On page 7 of our earnings press release, the consolidated financial highlights, $523 million of acquired loans including covered loans at 3.31 is shown. The term covered loans refers to those loans that are covered by an FDIC loss sharing agreement. The purchase accounting marks on these loans were 9.1% for the asset based lending portfolio, 8.5% for the First Bank’s acquisition, and 44.4% for the George Washington covered loans. These loans are excluded from the allowance for loan loss ratios.
On page 8 of the release, the consolidated balance sheet, covered loans including the FDIC receivables are shown at $277 million, and intangible assets and goodwill increased $53 million for the consideration paid and purchase accounting for the acquisitions. Cash increased $561 million from December 31, representing the uninvested position from cash received from the acquisitions and deposit growth during the quarter.
Page 10 describes our average balance sheet and decomposes the net interest margin. You will see that the covered loans and loss share together as one line item is included in earning assets with loan accretion at 5.65%. In other income on the income statement, page 11, a $5.1 million gain or $0.04 per share is recorded recognizing that the value of assets acquired was greater than liabilities assumed for George Washington. Offsetting this gain, expenses are elevated $2.7 million in the quarter or $0.02 per share for one-time conversion due diligence and other related acquisition costs.
Turning to guidance for the remainder of 2010, provision for loan losses are expected in the range of $24 million to $25 million per quarter covering charge-offs and loan growth with the potential for additional provisions associated with loan downgrades. Total loan growth is expected to average 4% to 4.5% on an average over 2009 including acquired loans.
Commercial loans are expected to increase 8.5% with consumer loans showing a decline of 1% to 2%. $575 million of the excess liquidity from the acquisitions was invested in short duration US agency and mortgage backed securities resulting in $3.3 billion investment portfolio with duration of 1.98 years. The remaining cash is held at the Fed to fund future loan growth, manage our interest rate risk position, and to allow opportunistic deposit pricing.
At 3.31 for 100 basis point increase in rates, our interest rate risk position was just under a positive 2%. By year-end, we expect the position to move into approximately 1.7% asset sensitive. With the acquisitions, deposit retention has been 97% for George Washington and 98% for First Banks.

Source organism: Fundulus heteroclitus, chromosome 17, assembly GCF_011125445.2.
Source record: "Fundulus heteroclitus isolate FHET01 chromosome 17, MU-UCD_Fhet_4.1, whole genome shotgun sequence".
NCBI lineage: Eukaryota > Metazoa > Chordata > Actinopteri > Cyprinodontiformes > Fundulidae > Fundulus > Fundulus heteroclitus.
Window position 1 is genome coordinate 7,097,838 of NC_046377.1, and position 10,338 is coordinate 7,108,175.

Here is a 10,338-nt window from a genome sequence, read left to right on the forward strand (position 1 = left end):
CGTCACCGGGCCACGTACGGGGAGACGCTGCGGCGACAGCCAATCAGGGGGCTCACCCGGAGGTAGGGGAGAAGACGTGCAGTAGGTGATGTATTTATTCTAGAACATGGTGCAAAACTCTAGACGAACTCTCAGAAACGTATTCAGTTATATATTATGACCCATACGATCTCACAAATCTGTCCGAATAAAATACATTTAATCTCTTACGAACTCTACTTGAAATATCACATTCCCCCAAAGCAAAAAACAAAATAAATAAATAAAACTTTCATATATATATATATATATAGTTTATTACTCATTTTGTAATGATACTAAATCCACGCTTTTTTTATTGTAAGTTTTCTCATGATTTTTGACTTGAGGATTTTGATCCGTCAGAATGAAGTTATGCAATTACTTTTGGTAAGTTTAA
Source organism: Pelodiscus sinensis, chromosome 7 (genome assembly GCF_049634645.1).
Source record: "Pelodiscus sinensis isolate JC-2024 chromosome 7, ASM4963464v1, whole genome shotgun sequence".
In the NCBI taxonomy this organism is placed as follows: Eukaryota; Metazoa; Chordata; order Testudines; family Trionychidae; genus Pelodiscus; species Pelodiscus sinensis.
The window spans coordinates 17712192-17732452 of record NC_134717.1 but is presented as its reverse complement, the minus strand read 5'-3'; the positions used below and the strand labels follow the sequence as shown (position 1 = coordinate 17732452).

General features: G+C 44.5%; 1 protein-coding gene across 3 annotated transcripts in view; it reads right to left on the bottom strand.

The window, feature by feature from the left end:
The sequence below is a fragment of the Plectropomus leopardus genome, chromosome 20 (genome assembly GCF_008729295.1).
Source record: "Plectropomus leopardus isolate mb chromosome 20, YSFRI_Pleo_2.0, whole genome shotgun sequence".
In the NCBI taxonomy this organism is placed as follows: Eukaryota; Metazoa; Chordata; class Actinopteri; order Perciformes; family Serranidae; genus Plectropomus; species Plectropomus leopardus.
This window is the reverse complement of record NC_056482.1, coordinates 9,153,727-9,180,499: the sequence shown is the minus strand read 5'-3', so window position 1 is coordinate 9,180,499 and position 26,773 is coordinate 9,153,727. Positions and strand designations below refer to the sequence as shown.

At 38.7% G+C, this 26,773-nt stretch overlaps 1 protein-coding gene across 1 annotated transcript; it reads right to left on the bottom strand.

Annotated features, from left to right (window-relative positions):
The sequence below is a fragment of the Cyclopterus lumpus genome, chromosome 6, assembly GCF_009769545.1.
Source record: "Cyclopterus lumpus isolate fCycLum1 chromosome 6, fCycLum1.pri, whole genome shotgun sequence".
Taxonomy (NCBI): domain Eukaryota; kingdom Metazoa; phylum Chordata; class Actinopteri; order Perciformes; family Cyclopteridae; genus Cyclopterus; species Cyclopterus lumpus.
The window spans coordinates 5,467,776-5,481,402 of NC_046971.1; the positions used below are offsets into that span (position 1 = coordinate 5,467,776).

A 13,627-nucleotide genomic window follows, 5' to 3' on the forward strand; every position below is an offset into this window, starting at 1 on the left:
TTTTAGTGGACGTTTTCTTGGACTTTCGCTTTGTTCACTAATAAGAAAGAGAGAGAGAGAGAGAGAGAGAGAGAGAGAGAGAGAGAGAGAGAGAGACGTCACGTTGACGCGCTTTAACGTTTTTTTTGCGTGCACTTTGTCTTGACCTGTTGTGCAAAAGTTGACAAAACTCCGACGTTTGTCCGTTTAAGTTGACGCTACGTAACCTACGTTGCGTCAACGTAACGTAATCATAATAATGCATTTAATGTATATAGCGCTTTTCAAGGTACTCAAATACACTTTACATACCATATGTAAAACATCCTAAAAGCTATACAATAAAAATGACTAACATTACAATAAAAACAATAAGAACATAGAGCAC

Total deposits are expected to decline from 3.31 approximately 3% by year-end with core deposits increasing 2% to 3%. Over the remainder of the year, $892 million of CDs mature with an average rate of 1.77%. As a result of the balance sheet described, the net interest margin is expected to be maintained at the first quarter level.
Non-interest income strong in the first quarter versus a year ago is expected to average between $50 million and $55 million per quarter. Noninterest expenses will be elevated for the next two quarters to $98 million before moving down to the $96 million range recognizing George Washington data processing conversions and building out the FDIC loss share practice and ongoing due diligence expenses. The tax rate is expected to be 26% over the remainder of the year.
That concludes my remarks, I will return the call to Tom O'Malley. Tom?
Thanks, Terry. That concludes our prepared remarks, at this time, we welcome your questions.
(Operator instructions) And our first question comes from the line of Scott Siefers of Sandler O'Neill.
Scott Siefers – Sandler O'Neill
Hi guys, how are you guys doing?
Scott Siefers – Sandler O'Neill
Just a couple of questions, I guess, the first one is for you Paul, it is just sort of on the state of competition as you look for FDIC deals, you mentioned that you have been on a number of them, I guess, I am curious as you look over the last several months, if indeed the bidding has gotten more intense from your perspective, where are you seeing you will get more or less competitive, etc?
Yes, I think the bidding has certainly become more competitive Stott. I think it will depend on the – it would be an institution specific factor as well but it certainly has become more competitive.